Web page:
14 June 2006: Into NevadaFirst, before the photography, a little commentary; this last weekend I picked up a GPS for the trip. Although I've played with other peoples', including the in-dash variety, I've never owned one of my own (not even for the US 395 trip, which probably could have used it).
Eventually I settled on a Magellan RoadMate 360. The high-end Garmins, especially the nuvi and the 2720, were overall stellar units but their prices were pretty ghastly; the nuvi, nice as it was, started at around $750 street, and the beautiful, speedy high-end ones clocked in at over a grand (!). The 360, on the other hand, offered street-level navigation, voice prompts, instant compass/coordinates/speeds, and did not require those grotty map downloaders you find on others in its price range for $499 list, which I'll get for $430 when the mail-in rebate comes back.
Things I like about it: the GPS tracking is very solid and fast -- once it gets a lock it holds on to it, and it usually acquires one in no more than 30 seconds most of the time; map updating on the road is quick; pretty detailed and current maps (most of the complaints you will find on Web reviews about its map data not finding certain streets are pretty specious; I tried a few of their test cases and they simply turned out to be typos on the part of the whiner, not the unit), and no need to use a map downloader utility because USA (plus Alaska, Hawaii, Puerto Rico) and Canada maps are built-in; instant coordinates, speed and heading information is a cool feature.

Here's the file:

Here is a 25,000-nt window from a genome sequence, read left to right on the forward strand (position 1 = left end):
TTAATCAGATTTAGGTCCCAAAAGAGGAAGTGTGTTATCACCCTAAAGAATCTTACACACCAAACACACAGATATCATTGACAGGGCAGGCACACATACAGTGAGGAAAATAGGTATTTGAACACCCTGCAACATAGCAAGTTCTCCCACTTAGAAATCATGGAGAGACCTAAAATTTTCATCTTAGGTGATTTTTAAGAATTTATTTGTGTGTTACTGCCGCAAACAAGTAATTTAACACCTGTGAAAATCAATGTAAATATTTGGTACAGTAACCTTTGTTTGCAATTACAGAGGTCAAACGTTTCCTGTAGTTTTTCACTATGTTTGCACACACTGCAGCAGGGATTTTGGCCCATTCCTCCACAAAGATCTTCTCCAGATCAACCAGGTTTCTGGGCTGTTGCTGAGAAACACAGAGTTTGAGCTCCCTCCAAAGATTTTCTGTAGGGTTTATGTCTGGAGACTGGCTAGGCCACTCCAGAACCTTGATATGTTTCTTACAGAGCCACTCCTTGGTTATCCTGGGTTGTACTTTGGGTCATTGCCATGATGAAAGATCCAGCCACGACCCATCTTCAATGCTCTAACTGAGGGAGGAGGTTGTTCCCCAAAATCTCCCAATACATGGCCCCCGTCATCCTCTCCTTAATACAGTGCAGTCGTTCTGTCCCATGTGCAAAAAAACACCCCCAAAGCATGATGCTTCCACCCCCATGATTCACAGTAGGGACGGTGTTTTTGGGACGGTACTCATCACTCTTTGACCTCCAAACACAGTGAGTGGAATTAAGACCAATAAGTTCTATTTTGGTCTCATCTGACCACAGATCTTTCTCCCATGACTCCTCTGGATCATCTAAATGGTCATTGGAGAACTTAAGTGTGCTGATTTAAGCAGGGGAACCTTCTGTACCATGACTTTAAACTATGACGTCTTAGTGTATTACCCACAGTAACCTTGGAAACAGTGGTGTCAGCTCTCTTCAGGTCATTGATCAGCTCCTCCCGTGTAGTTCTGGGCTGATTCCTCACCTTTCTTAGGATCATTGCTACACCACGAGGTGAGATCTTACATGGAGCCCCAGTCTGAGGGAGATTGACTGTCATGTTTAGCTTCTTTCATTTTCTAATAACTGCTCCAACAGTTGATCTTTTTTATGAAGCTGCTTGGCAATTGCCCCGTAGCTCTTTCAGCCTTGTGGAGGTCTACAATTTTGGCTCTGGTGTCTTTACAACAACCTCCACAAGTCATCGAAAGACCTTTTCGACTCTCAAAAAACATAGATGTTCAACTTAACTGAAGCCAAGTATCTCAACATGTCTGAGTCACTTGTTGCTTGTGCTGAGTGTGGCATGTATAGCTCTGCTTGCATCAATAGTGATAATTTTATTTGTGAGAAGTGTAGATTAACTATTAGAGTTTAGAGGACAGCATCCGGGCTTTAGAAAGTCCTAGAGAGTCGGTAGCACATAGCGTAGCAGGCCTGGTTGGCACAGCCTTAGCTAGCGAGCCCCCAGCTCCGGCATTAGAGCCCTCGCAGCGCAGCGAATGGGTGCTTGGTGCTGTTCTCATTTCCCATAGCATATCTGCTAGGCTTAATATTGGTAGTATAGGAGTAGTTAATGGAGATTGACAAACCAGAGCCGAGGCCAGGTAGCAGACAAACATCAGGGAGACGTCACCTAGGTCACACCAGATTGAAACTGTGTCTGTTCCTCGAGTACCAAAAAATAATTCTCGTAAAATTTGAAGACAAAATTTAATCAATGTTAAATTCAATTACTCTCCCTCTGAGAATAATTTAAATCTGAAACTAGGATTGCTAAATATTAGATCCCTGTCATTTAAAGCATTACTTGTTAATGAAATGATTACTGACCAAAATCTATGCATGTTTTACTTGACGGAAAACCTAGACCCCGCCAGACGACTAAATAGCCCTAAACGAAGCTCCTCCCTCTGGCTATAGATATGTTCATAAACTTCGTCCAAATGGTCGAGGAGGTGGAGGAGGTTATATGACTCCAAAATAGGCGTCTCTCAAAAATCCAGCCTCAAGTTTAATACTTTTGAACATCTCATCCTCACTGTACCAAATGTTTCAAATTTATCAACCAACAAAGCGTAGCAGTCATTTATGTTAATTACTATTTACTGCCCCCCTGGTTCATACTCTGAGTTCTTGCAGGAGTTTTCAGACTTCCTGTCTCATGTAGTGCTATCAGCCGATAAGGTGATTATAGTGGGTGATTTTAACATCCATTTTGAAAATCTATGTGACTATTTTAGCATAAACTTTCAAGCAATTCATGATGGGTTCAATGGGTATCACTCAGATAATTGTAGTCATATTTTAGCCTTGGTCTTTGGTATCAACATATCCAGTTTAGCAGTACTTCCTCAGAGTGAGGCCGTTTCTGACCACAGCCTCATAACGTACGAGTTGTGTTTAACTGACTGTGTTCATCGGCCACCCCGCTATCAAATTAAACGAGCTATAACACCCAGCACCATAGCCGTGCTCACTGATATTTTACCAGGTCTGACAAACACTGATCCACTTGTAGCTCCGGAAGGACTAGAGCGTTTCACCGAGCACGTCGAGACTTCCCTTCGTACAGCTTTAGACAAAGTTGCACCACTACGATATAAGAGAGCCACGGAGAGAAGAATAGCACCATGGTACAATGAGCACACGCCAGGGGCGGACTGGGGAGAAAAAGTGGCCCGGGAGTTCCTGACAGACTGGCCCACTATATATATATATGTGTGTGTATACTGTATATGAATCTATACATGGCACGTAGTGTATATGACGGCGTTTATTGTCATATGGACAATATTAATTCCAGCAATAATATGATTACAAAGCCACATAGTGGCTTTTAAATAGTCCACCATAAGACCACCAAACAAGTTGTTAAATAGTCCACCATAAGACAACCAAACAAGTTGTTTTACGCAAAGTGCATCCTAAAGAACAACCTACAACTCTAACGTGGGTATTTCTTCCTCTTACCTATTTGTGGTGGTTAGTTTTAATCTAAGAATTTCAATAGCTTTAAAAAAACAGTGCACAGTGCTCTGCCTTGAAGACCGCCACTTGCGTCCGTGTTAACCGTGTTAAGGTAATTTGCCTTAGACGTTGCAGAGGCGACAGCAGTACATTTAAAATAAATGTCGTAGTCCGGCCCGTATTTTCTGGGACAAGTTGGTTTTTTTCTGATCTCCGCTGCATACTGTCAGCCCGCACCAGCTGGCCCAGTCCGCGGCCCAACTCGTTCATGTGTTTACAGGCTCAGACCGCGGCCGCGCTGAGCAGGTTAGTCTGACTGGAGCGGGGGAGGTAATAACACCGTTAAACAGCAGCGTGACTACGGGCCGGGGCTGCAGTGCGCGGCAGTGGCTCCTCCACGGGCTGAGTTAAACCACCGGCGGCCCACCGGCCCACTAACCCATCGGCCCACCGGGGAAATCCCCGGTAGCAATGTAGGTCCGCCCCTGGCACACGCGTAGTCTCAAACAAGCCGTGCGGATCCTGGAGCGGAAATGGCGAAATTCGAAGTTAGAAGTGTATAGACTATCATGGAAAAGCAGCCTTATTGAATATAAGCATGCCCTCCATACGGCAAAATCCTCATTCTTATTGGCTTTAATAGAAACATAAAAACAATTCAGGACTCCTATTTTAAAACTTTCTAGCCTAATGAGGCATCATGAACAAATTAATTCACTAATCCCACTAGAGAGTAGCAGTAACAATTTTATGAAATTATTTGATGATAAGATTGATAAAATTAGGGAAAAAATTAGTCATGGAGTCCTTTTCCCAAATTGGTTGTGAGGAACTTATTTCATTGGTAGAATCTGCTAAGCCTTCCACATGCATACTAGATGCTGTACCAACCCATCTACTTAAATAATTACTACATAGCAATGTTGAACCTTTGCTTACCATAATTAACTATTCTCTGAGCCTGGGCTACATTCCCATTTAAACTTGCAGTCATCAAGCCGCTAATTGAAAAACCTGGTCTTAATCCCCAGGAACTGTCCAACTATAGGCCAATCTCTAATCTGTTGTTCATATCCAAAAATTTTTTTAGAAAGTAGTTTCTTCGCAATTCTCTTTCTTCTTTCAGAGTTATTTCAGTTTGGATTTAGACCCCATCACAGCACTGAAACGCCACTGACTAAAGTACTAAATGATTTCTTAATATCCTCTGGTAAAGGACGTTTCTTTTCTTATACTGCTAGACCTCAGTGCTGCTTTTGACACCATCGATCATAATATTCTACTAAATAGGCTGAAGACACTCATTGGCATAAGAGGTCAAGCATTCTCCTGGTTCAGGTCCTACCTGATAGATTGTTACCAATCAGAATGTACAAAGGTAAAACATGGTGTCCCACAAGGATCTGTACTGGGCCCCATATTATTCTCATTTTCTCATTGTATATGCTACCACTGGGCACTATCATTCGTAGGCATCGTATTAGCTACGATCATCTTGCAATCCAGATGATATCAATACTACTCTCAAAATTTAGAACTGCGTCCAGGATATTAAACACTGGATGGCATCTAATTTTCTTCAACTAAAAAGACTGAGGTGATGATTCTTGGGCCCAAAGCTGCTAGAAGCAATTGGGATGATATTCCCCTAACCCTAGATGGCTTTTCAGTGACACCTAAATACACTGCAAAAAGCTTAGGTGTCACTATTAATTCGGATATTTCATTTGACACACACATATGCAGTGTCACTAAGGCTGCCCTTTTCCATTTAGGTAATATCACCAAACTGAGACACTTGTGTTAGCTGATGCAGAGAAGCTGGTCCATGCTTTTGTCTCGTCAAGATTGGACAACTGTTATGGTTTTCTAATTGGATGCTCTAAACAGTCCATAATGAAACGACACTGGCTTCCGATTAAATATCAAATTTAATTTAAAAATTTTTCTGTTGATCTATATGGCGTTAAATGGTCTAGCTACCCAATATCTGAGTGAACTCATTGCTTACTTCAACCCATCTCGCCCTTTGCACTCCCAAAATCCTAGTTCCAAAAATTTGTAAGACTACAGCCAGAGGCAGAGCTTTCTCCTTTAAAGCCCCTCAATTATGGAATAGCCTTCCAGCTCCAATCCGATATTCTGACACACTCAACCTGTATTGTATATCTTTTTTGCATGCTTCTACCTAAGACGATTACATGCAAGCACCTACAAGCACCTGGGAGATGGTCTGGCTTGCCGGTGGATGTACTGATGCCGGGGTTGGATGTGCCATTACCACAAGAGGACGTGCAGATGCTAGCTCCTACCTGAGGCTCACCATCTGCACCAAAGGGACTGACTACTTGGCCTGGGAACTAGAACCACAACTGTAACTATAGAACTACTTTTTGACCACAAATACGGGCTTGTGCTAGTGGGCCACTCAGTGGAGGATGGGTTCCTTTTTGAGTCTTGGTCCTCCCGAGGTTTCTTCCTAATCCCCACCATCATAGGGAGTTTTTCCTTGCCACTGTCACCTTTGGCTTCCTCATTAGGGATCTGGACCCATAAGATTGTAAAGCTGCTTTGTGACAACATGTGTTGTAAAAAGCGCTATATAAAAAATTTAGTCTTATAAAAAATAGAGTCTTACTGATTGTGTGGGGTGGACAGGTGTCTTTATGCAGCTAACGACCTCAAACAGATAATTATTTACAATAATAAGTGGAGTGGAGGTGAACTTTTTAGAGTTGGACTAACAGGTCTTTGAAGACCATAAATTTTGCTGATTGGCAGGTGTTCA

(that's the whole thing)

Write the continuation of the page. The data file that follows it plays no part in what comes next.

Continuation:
Things I don't like about it: windshield suction cup can be rickety on rough roads (I guess it's a good thing they're illegal in California anyway); can't just put the map at an arbitrary place, you have to pan to it; no Mac support! ... not a big deal now since the maps are current but this will stink later when I need to update them; has glitches with detecting transition roads; does not properly indicate co-signed routes.
On the whole, so far it's done very well here in Southern California. I'm going to give it a couple more days, and if it doesn't screw up or blow up, I'll probably keep it. I don't think I'm going to find a unit much better in this price range; I looked at the Lowrance line but they seemed to have quality issues with a lot of units exhibiting strange power-up instability, and while I considered the Tomtom, people have reported it gives bizarre directions and the one in the shop didn't have its card so I couldn't try it out. (I have also read that it doesn't report L&L, which seems bizarre. Why compute it and then hide it?) We'll see how it goes.
On with the photographs.
Inspection station as we near the Nevada state line. Note the closures this late into the season; pretty much all the passes were impassable (yuk yuk yuk). Only Mono Mills Rd/CA 120 -- see last log entry for its history -- was still open.
US 6 also passes by Nevada's second highest point, Wheeler Peak. We'll get to that when I actually hit the road.
Subscribe (RSS or E-mail!)
Copyright © 2006-2014, Cameron Kaiser. All rights reserved.
Send me your comments on Floodgap and the Summer of 6.